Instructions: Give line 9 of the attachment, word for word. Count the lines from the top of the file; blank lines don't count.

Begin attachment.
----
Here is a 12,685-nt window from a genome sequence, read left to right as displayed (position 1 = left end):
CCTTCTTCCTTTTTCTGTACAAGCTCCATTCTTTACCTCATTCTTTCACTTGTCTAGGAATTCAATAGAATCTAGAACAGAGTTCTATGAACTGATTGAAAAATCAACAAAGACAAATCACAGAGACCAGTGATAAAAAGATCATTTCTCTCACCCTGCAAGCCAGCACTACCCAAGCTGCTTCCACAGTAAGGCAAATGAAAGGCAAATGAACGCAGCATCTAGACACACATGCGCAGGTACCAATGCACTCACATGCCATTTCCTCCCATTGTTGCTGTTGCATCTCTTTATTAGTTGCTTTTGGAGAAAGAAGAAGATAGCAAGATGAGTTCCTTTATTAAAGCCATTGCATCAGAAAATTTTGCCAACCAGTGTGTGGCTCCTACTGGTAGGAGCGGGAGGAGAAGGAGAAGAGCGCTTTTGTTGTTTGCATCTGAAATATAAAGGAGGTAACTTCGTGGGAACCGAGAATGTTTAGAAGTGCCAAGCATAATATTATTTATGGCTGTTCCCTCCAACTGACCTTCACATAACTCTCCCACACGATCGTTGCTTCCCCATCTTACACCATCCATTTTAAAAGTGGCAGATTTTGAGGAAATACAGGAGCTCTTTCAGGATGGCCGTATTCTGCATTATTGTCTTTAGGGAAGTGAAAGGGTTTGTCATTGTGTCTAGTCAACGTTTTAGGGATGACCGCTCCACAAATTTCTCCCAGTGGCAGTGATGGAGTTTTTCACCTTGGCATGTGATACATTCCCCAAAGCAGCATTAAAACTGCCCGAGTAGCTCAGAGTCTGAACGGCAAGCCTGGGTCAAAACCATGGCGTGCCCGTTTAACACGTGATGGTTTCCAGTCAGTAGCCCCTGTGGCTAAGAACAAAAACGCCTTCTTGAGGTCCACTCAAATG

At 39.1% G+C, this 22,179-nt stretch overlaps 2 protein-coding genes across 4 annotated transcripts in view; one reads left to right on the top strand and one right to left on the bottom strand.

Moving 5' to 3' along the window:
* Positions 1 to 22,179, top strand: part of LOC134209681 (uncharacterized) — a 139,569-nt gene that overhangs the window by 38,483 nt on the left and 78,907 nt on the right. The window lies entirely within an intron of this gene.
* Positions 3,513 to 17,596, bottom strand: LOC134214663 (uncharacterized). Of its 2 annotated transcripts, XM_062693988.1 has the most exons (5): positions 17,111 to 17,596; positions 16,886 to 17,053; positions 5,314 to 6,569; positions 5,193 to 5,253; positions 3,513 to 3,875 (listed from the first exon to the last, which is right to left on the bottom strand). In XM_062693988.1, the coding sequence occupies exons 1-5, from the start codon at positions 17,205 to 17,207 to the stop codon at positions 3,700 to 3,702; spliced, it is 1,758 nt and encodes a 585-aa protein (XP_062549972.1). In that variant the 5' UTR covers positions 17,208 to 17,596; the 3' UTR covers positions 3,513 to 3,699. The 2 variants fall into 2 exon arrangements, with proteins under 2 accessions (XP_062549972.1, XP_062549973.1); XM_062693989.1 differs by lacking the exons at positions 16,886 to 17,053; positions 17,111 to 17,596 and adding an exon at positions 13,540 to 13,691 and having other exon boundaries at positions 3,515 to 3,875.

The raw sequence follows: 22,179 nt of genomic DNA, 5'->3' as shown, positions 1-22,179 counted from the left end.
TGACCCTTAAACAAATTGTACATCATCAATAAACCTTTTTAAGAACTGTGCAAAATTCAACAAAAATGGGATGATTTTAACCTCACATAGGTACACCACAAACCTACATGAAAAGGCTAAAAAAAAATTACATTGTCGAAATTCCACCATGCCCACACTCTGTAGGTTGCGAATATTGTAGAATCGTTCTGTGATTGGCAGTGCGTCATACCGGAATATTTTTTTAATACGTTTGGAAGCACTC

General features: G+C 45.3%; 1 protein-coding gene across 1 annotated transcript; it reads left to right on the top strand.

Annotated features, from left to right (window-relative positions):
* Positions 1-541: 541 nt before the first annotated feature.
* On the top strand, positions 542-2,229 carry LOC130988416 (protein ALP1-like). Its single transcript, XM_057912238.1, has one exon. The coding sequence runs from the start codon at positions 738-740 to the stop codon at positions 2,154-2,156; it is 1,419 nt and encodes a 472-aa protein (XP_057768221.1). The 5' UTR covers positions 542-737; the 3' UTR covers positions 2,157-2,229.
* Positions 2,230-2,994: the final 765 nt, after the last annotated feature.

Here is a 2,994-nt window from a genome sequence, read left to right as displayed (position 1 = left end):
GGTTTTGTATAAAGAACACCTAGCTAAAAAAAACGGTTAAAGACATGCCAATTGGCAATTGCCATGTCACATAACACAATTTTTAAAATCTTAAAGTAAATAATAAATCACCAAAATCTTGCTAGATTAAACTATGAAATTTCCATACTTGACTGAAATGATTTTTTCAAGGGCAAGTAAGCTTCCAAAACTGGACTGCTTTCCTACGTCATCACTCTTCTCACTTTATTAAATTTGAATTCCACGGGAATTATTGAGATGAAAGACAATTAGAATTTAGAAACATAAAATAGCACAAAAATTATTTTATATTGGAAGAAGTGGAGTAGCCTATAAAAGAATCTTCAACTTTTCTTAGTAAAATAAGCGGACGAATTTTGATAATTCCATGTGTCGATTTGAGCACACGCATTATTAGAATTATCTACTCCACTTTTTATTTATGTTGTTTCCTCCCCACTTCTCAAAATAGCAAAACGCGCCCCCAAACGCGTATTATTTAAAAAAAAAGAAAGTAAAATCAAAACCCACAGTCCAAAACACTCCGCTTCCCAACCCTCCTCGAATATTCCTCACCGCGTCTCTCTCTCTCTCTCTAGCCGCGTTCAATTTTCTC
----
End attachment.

General features: G+C 45.3%; 1 protein-coding gene across 1 annotated transcript; it reads left to right on the top strand.